This is a good excuse lie for those of us who would rather hide than risk “failure.” Your dreams are not going to fall in your lap. You have to be willing to get a little uncomfortable to establish new habits. If it were easy… well you know.

4)  I don’t care.

This is another binge inducing excuse lie. Is it true that you don’t care? Or is it a handy dandy fib to justify eating that pint of Ben and Jerry’s? What is the truth? What do you care about? Get your notebook out and learn something about yourself!

5)  I’m too overwhelmed

This is a popular one among us moms. There are lots of variations. “I’m too overwhelmed from all the healing I’m doing (ahem),” “I’m too tired,” “I don’t have enough time.” It’s a great excuse lie to use when you’d like to “excuse yourself” from taking action on behalf of your own self-care. But, ask yourself this: What kind of example are you setting for your kiddos?

6) I’m fat

We just love to look in the mirror and find ways we don’t measure up. Too much cellulite. Too much flab. Too many pounds. Stop fat shaming yourself! Remember this, “fat” is neutral. It’s just a bunch of cells. Neither good nor bad. It’s how you think about the extra weight that leads you to feel terrible which leads you into that thing you do to numb your emotional pain which leads you to gain more of those neutral fat cells. Stick to the facts, I am a size xx. I currently weigh xx. Then repeat after me: “I am who I am and that is enough.” Stop making the extra weight mean anything more than that. You’ll eat less when you do.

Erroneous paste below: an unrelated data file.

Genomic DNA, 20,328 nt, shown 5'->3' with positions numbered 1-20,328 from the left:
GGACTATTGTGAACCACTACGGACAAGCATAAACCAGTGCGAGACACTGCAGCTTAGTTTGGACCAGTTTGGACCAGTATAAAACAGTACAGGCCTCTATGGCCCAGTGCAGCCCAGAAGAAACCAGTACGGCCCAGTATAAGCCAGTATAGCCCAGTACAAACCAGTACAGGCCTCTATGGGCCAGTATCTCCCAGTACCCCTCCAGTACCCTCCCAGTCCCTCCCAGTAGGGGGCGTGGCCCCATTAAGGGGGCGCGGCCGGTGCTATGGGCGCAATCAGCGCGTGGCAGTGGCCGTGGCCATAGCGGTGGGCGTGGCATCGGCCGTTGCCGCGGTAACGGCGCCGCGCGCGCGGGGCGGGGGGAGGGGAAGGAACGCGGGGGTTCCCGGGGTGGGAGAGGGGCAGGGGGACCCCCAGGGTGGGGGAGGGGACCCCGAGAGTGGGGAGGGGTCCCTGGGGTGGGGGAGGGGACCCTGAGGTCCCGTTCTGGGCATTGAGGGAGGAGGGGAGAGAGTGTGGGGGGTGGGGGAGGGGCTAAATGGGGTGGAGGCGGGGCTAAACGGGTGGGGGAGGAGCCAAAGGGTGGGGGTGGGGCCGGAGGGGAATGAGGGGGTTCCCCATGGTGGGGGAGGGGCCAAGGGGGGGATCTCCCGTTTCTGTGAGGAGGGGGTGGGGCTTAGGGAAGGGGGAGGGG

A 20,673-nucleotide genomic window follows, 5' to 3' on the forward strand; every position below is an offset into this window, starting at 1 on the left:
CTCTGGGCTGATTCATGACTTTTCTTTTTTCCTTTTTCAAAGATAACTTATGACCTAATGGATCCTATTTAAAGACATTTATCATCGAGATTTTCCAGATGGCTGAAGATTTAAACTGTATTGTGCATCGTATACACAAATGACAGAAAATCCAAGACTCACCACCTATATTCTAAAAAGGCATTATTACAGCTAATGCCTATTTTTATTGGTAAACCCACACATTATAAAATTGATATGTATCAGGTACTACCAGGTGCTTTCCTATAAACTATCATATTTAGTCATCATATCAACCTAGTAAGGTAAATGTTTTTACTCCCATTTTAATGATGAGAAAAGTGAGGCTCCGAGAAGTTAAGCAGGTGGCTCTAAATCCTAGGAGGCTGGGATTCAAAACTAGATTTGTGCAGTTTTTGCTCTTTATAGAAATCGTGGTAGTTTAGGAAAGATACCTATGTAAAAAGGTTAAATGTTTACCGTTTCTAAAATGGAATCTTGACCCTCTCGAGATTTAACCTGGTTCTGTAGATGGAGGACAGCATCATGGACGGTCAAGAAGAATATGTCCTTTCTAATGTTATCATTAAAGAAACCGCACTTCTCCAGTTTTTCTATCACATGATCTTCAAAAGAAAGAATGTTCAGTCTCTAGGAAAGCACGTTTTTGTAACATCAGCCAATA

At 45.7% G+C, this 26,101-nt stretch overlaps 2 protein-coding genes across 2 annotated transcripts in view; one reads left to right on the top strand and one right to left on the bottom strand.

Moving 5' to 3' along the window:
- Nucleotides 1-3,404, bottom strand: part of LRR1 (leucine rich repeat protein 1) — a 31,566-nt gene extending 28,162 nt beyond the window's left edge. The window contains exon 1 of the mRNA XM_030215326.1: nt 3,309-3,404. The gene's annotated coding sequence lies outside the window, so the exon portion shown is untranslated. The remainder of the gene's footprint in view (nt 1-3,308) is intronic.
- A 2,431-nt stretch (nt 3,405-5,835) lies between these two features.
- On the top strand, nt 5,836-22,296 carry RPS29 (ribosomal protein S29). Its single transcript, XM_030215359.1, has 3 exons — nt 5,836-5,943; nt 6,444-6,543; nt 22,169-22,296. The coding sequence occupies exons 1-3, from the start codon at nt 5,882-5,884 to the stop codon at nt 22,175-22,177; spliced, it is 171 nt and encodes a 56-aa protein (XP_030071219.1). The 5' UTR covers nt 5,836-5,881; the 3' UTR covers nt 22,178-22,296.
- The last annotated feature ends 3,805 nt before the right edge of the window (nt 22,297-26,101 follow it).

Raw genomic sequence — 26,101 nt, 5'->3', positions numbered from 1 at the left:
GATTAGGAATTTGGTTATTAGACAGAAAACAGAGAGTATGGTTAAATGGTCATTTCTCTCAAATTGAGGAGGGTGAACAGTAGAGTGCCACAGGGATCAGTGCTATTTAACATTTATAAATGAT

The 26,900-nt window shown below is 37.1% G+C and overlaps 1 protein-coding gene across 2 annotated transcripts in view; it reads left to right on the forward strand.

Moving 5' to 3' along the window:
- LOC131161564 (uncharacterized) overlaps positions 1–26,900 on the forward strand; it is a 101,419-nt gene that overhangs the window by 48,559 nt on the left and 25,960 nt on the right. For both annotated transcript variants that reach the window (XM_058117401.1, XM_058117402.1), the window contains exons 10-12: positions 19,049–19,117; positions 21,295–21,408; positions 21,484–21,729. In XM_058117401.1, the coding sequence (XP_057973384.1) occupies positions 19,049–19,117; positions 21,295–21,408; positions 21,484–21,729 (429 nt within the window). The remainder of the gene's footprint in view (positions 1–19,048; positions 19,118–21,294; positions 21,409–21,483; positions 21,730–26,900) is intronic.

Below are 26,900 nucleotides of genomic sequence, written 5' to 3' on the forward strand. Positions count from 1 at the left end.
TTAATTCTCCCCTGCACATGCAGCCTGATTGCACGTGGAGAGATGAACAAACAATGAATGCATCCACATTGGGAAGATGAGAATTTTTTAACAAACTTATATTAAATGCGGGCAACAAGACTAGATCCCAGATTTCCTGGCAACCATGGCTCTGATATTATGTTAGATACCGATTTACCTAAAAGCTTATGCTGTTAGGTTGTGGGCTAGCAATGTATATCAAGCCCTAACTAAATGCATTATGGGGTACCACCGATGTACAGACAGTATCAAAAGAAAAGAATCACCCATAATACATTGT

7) I screwed up

Maybe you did just consume another bag full of bin candy. It may have been some combination of overwhelm, sadness, anger, fear or confusion that led you to eat the whole bag but it’s the thought “I screwed up,” and all the self-critical commentary that come afterwards that lead you to want to eat more to cover up the shame for having just “screwed up.” See the cycle? Try taking some time to think about why you felt the need to eat the whole bag, you might just learn something important about yourself and prevent the episode from happening again.